A feature film based on the documentary “Our Brand Is Crisis”, which focuses on the use of American political campaign strategies in South America.
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Dan Merrick comes out from a shattering car accident with amnesia. He finds that he is married to Judith who is trying to help him start his life again. He keeps getting flashbacks about events and places that he can’t remember. He meets pet shop owner and part time private detective Gus Klein who is supposedly done some work for him prior to the accident. Klein helps Merrick to find out more…
Estranged from his family, Jonathan (Hedlund) discovers his father has decided to take himself off life support in forty-eight hours’ time. During this intensely condensed period, a lifetime of drama plays out. Robert (Jenkins) fights a zero sum game to reclaim all that his illness stole from his family. A debate rages on patients’ rights and what it truly means to be free. Jonathan reconciles with his father, reconnects with his mother (Archer), sister (Brown-Findlay), and his love (Adams) and reclaims his voice through two unlikely catalysts – a young, wise-beyond-her-years patient (Barden) and a no-nonsense nurse (Hudson). Through this intensely life affirming prism, an unexpected and powerful journey of love, laughter, and forgiveness unfolds.
Communication is the key to the survival for nine strangers who have been kidnapped by a masked gunman and told that one of them will die every ten minutes until they discover how they are all connected. Who of the nine lives and who dies?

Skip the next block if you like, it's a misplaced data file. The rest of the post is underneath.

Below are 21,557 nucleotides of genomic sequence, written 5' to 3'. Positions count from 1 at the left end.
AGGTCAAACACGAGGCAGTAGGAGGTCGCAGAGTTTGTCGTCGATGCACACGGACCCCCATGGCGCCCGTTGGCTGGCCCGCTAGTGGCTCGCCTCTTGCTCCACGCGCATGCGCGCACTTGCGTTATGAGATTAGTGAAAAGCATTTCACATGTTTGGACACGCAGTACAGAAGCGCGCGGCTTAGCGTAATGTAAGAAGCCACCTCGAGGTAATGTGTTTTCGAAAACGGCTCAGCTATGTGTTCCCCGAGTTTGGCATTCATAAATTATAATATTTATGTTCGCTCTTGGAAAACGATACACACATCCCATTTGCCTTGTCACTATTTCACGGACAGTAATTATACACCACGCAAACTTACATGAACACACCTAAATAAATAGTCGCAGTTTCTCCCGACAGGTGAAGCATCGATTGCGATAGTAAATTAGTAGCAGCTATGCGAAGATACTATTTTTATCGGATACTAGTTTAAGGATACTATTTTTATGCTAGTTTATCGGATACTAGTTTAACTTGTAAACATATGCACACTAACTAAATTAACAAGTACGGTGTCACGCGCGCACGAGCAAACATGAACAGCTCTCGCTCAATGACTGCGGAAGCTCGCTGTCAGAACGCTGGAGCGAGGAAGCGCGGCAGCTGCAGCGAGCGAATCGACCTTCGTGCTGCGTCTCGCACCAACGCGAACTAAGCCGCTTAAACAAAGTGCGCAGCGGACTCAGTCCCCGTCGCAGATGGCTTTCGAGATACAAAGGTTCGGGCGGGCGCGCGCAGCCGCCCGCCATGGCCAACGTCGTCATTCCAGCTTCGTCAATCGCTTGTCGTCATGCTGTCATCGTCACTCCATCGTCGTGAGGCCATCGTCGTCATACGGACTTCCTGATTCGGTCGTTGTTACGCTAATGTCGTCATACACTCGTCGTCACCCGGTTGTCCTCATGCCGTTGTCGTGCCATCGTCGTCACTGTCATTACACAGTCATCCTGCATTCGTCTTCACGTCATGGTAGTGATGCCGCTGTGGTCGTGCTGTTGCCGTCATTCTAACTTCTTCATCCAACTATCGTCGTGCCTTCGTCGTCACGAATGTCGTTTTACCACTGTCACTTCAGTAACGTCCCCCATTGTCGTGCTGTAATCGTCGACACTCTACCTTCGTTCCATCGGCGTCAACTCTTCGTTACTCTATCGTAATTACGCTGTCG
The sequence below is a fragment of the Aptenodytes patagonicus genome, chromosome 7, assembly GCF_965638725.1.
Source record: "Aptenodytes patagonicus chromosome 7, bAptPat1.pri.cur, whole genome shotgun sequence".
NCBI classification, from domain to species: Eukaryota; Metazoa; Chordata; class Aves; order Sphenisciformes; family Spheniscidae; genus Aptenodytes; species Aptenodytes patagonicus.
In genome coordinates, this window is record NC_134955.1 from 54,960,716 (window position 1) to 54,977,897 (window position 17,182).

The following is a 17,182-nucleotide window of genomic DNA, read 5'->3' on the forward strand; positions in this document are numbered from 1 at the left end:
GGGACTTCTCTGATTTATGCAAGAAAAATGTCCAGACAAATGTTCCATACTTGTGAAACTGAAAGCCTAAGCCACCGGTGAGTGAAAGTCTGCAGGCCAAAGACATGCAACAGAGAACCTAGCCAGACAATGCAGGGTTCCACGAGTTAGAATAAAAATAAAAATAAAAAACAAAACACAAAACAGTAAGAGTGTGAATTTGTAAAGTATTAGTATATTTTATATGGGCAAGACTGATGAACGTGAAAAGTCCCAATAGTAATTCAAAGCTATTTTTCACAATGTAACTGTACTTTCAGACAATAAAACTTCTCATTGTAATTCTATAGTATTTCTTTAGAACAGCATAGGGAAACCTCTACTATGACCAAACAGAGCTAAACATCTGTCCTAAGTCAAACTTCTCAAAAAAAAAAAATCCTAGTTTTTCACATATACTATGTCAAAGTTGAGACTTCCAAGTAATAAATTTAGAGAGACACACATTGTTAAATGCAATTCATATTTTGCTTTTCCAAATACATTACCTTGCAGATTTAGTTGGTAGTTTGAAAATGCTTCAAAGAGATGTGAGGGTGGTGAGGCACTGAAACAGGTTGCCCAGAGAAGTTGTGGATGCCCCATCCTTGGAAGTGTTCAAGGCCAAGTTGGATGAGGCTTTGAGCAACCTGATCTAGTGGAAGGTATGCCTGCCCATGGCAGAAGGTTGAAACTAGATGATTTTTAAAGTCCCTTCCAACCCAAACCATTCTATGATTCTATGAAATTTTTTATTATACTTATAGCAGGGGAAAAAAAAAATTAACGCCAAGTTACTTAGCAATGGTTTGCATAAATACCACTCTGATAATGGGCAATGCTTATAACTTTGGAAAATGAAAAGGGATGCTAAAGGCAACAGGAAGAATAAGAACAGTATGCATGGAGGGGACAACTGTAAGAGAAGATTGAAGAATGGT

The story picks up at the point where “The Robe” ends, following the martyrdom of Diana and Marcellus. Christ’s robe is conveyed to Peter for safe-keeping, but the emperor Caligula wants it back to benefit from its powers. Marcellus’ former slave Demetrius seeks to prevent this, and catches the eye of Messalina, wife to Caligula’s uncle Claudius. Messalina tempts Demetrius, he winds up fighting in the arena, and wavers in his faith.
An inspiring, triumphant and wickedly funny portrait of one of comedy’s most enigmatic and important figures, CALL ME LUCKY tells the story of Barry Crimmins, a beer-swilling, politically outspoken and whip-smart comic whose efforts in the 70s and 80s fostered the talents of the next generation of standup comedians. But beneath Crimmins’ gruff, hard-drinking, curmudgeonly persona lay an undercurrent of rage stemming from his long-suppressed and horrific abuse as a child – a rage that eventually found its way out of the comedy clubs and television shows and into the political arena.
Two young orphans in the Tirolian Mountains come under siege by a vicious band of hunters. Frightened of being separated by child services following the death of their mother, a self-sufficient 16-year-old girl and her 10-year-old brother – who hasn’t spoken a word since seeing his father killed by the mayor – strive to live off the land in peace. Their innocence is shattered, however, when a group of hunters led by the mayor’s son brutalizes and rapes the free-spirited girl. Later, when a well-meaning social services worker arrives too late to protect the terrorized siblings, the girl and her brother prepare to take a stand against their ruthless attackers.
The National Lampoon name became globally recognized after the monumental success of Animal House—but before the glory days, it was a scrappy yet divinely subversive magazine and radio show that introduced the world to comedic geniuses like Bill Murray, Chevy Chase, John Belushi, and Gilda Radner. The driving force behind National Lampoon was Doug Kenney (Will Forte), and his truly wild and crazy story unfolds in A Futile and Stupid Gesture from Harvard to Hollywood to Caddyshack and beyond.